12 September 2008
Is it really Quakerly to Go Slow?
Is it really Quakerly to go slow? Is deliberate slowness in our actions a submission, an acknowledgement that we seek to follow God in our decision-making so sincerely that we will postpone action of which we are unsure? To wait expectantly until our path is made clear before we go ahead?
Maybe sometimes it is, and maybe sometimes it isn't. Sometimes I think we go slowly because we have enshrined going slow as matter of human doctrine, not as divine direction. We have created a "Quaker style" that we are comfortable with, in the same way that the Orthodox Churches are known for "smells and bells," or the Epsicopalians for processions. But does our slowness come from God, or from our own preferences for an identifiable "tradition?" Jesus criticized the Pharisees repeatedly for substituting their human traditions for the commands of God. Does Scripture say to go slow?
God is written to have made the universe in six days.
The founding members of our Society never had anything to say about slowness being close to Godliness. In fact, they tended to act quickly, even on leadings whose means and ends were unclear. One early critic of the Friends wrote of a visit by George Fox, who knocked on the door one evening with a companion and was invited in. His host asked for the reason for the visit, and reported that Fox said he didn't know, that he came to deliver a message but didn't know what it was. After more conversation of equal confusion, George excused himself and left, leaving his amused host alone to write for posterity about the visit from the half-crazed Quaker.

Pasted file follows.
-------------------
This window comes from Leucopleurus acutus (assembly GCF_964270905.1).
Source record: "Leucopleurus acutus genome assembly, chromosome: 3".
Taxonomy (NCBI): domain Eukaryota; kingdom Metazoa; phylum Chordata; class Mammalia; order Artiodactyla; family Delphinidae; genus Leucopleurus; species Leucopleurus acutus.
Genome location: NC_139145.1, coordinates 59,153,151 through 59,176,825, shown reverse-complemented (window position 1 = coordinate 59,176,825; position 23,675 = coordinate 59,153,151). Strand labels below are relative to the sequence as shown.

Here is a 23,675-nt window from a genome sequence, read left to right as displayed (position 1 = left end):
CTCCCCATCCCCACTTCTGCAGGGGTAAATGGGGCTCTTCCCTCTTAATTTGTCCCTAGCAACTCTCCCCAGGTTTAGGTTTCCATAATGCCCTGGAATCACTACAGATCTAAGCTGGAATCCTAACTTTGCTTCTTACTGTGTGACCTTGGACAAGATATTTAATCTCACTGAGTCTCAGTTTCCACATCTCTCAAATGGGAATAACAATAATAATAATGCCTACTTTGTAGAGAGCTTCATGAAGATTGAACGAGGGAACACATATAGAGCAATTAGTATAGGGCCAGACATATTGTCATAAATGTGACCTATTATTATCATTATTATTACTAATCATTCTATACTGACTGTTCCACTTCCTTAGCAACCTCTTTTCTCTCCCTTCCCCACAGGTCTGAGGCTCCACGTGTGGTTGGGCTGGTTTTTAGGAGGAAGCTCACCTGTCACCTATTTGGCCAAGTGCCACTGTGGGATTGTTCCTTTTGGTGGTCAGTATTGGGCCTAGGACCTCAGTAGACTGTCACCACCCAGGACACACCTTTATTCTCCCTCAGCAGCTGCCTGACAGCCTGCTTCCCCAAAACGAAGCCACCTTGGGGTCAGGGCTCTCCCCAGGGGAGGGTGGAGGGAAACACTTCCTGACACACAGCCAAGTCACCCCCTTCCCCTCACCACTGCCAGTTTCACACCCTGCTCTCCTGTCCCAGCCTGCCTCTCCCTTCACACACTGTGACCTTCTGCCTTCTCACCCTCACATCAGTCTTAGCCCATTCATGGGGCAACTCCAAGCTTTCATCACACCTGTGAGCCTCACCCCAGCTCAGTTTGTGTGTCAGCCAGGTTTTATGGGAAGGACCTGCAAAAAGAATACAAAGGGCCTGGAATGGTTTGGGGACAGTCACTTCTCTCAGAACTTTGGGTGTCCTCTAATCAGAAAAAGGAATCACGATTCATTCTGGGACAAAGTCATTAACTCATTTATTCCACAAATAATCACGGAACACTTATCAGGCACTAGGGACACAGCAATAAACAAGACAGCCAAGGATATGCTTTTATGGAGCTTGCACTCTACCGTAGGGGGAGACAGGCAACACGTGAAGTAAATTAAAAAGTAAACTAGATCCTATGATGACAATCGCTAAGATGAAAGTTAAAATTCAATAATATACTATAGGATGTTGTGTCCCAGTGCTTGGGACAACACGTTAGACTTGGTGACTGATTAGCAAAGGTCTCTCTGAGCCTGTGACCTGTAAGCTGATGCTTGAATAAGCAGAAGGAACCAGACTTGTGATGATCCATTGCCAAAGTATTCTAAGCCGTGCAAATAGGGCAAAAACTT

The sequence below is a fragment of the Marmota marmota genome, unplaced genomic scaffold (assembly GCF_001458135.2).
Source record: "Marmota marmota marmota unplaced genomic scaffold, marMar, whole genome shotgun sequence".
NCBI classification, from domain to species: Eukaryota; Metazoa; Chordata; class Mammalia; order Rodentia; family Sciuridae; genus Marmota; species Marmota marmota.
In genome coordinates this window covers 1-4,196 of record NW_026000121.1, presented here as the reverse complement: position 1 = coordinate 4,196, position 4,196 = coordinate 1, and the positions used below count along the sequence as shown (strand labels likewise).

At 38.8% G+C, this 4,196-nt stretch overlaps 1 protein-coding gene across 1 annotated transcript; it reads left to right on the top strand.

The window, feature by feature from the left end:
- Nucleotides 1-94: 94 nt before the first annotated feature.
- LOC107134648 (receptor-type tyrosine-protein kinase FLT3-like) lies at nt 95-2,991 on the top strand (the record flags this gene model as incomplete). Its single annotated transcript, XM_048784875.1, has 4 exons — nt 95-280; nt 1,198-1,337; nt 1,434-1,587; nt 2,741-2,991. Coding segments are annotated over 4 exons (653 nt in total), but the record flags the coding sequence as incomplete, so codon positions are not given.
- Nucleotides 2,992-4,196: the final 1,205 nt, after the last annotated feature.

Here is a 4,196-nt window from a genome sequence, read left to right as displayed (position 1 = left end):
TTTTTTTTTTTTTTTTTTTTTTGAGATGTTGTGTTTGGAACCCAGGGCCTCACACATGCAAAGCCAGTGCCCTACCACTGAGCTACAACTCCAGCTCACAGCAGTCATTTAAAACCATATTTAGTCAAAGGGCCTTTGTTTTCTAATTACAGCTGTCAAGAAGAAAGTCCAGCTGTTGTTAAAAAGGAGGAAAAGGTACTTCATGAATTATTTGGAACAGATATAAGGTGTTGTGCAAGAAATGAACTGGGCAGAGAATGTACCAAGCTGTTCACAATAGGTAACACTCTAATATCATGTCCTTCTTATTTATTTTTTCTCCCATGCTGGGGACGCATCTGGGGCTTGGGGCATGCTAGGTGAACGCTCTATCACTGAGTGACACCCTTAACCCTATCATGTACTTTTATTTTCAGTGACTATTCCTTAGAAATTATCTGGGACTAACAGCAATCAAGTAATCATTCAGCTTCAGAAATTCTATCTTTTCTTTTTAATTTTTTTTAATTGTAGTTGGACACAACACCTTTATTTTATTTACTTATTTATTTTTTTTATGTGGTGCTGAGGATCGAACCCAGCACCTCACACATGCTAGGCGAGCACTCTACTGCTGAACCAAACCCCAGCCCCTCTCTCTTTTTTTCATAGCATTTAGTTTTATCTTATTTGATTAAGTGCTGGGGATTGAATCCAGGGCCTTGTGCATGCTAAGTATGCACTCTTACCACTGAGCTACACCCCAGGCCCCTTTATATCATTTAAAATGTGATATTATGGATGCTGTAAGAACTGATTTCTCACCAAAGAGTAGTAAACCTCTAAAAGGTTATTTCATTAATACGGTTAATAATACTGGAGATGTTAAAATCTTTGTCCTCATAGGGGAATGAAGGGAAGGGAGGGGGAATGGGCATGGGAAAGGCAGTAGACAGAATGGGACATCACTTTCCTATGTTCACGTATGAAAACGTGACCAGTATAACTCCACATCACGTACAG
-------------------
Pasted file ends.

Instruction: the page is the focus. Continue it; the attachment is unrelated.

I like this story, because it points out that Fox was willing to step out and act immediately upon leadings whose ends he was unable to see. George didn't know what he was supposed to say to that country gentleman, but he went anyway and knocked on the door. And ultimately, it seems that George was not intended to deliver a message at all, at least in the way he expected. One was not forthcoming, anyway.
George acted immediately on a half-baked leading, because he trusted in God to make it clear as he went along, if that was the plan. Slowness, and quiet feeling for the right way to go forward was not part of George's style. When God said "Jump," George Fox jumped.
Is that what we do?
Or do we sit quietly and wait, and let our fires go out, reassuring ourselves that going slow is always better than going rapidly? Is slowness a tradition, a "Quaker process" that we have invented all on our own? Is it possible that God sometimes wants us to jump, and right now? I'm not talking about jumping out far ahead of our corporate body here, and striking out on our own like some modern-day John Perrot. I'm talking about moving ahead on a leading where the initial impetus is clear, but where the ultimate direction and goal is obscure. A situation where being responsive to the leading requires simply moving forward on it in faith. Like George, who knew he was to deliver a message, but didn't have a clue as to what it was supposed to be.
Perhaps that message is only just now being delivered to its intended recipient.